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Fast engine acceleration is bad, is this fast acceleration?

Car is a 2000 Corolla CE.

When going at the desired speed (say 40mph) and there is lots of coasting room, I just let go off the accelerator and the car basically coasts. The engine RPM drops from 1600-1800 down to 900-1000 and it actually can coast a long way. Sometimes, I need to go faster (if I’m initially started at a slower speed) and when I press the gas pedal slightly, the tachometer shows the engine rpm jumps from the coasting 900-1000 to 1600-1800.

Is the tachometer (add on by ScanGuage) reporting it correctly? Is this a bad form of acceleration for the engine?

If you’re going the desired speed and you let go of the accelerator, the car will eventually slow down, and then you’ll have to get on the accelerator again.

I just looked at the scangauge website. The tachometer should be accurate, since it is seeing the same rpms that the PCM is seeing

I believe you’ll eventually revert to “normal” driving

Is your goal improved fuel economy?

This sounds like relatively conservative (and proper) driving to me, and is waaaaaay gentler than any mechanical stress levels you would need to worry about. It doesn’t even sound like the transmission is downshifting to a lower gear, which is good. You don’t need to worry until the engine RPM is close to 6000 for this car… you sound like a driver who will rarely exceed 3000 (thanks for that :-).

Letme give another scenario…If I’m going the desired speed and I let go off the accelerator…the RPMs drop to 1000 from 2000. If after a few seconds (the car is still going at the same speed…hasn’t slowed down), I press the gas pedal again (at the same pressure level)…the RPMs show 2000 (same as before). Is this bad for the engine?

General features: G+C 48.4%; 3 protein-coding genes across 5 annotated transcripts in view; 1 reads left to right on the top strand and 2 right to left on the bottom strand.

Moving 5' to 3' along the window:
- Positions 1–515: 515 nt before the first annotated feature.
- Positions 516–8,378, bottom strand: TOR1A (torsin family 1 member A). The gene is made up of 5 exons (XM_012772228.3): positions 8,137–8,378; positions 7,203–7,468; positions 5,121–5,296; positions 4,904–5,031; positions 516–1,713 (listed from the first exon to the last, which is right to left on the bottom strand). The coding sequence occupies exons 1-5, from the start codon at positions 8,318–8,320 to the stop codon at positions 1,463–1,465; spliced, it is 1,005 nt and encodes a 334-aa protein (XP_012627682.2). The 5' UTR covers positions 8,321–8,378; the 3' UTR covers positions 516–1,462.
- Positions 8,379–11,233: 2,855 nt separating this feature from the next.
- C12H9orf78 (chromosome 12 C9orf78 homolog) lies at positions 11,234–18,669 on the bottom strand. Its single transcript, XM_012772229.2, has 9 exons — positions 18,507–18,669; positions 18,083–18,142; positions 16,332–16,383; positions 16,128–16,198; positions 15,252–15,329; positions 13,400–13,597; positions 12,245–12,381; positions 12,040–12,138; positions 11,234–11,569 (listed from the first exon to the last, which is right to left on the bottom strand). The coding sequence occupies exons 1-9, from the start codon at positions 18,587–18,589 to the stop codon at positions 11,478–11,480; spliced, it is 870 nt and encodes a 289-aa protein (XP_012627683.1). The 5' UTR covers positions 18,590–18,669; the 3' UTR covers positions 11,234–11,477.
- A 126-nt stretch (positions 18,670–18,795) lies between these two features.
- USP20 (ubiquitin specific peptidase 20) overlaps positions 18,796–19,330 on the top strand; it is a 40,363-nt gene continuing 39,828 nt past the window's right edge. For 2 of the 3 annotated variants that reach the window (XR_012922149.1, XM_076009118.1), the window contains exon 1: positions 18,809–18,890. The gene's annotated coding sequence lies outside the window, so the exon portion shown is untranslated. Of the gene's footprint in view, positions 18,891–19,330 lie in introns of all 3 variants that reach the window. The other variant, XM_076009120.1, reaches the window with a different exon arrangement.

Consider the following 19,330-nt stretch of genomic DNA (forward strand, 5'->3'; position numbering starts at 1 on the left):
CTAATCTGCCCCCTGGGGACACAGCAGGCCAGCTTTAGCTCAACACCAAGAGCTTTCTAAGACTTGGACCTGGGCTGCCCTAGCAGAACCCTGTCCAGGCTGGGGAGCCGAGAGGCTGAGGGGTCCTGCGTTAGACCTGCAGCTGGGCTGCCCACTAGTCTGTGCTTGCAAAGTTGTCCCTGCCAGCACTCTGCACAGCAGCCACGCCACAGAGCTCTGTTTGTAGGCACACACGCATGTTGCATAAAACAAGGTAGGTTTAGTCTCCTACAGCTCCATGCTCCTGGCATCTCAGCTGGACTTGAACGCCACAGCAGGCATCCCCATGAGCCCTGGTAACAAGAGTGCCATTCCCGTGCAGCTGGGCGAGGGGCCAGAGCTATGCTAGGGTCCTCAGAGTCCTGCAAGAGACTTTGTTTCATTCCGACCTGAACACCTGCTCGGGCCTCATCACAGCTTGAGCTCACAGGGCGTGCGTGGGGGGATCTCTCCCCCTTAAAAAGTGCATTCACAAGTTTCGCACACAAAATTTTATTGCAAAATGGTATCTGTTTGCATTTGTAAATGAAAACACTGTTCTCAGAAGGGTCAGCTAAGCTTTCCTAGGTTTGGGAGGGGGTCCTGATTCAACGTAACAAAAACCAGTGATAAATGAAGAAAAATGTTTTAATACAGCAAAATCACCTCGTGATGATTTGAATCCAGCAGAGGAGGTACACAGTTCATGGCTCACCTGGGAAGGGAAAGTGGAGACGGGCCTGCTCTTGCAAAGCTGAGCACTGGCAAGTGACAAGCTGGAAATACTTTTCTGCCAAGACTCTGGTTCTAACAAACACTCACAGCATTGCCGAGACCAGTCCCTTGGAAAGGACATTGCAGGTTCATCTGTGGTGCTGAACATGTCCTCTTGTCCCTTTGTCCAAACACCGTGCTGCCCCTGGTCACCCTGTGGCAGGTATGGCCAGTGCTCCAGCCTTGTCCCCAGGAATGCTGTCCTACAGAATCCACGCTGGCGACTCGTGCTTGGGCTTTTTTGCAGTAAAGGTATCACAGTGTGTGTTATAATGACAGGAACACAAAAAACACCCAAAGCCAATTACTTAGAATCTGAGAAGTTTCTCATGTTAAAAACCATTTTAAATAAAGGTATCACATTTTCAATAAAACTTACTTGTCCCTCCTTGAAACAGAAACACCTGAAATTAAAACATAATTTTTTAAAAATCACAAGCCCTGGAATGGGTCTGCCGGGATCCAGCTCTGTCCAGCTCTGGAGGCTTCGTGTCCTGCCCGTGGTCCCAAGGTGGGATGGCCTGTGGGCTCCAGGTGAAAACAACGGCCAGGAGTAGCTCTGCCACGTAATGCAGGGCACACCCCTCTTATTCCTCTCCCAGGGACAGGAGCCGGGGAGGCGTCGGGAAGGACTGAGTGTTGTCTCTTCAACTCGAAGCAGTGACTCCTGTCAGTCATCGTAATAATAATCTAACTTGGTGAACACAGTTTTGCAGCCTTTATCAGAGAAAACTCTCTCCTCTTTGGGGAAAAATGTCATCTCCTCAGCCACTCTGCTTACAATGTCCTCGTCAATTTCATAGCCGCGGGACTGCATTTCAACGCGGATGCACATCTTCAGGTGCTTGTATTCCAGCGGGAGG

Yeah, I never exceed 3000, try to keep it around 2500 when merging and 1000-1600 for normal driving. This is not for MPG…but I want to keep my engine for 1 million miles :slight_smile:

I hope no one is driving behind you when you’re playing these games.


"but I want to keep my engine for 1 million miles . . . "

Have you figured out how many decades you would need to drive the car to reach that goal?

Irv Gordon has exceeded 3 million miles in his Volvo, I believe, but it took him decades to do it.

If you do manage to exceed 1 million miles in your Corolla, there probably won’t be any newspaper or magazine articles about you.

There’s plenty of semis on the road with over 1 million miles, so you wouldn’t really be part of an elite club

Sorry, but that’s the truth

At 40 mph, your torque converter is not locking up, assuming that your car has a lockup torque converter. At 55-60 mph, you should be running about 2400 rpm and it would not change as much when you let up at the torque converter would be locked up, but you would feel more drag.

BTW, it isn’t doing any harm as you describe it now.

Million miles, lofty ambition. I drove my Saturn 100 miles a day commuting to work and back and a couple cross country trips, in 9 years, I racked up almost a quarter million. It would have taken me about 40 years to reach a million miles at that rate.

The engine isn’t the only thing on the car that should be cared about. Your engine acceleration is so OK that you don’t have to worry about it for 200,000 miles. Steady engine speeds will make it last much longer, even more than 300,000 miles. After that, luck is involved.

Unsteady engine speeds will prevent the O2 sensor from doing useful work, like making the computer find the right fuel/air mixture. A more even speed will help out your catalytic converters and they cost money too. You shouldn’t coast and then accelerate when you can do a steady speed. You only coast when there is a stop coming up. Coasting to a stop will save you some fuel.

Lastly: There’s nothing wrong with having a few squirrels running around in your head. Just try to keep them from chewing up the wiring.


Do you accelerate and coast, accelerate and coast, etc. when other people are in the car?

I could imagine that a passenger might eventually get annoyed

Wouldn’t want anybody to get seasick . . .

Wouldn’t want anybody to spill their hot coffee on their lap . . . or on your seat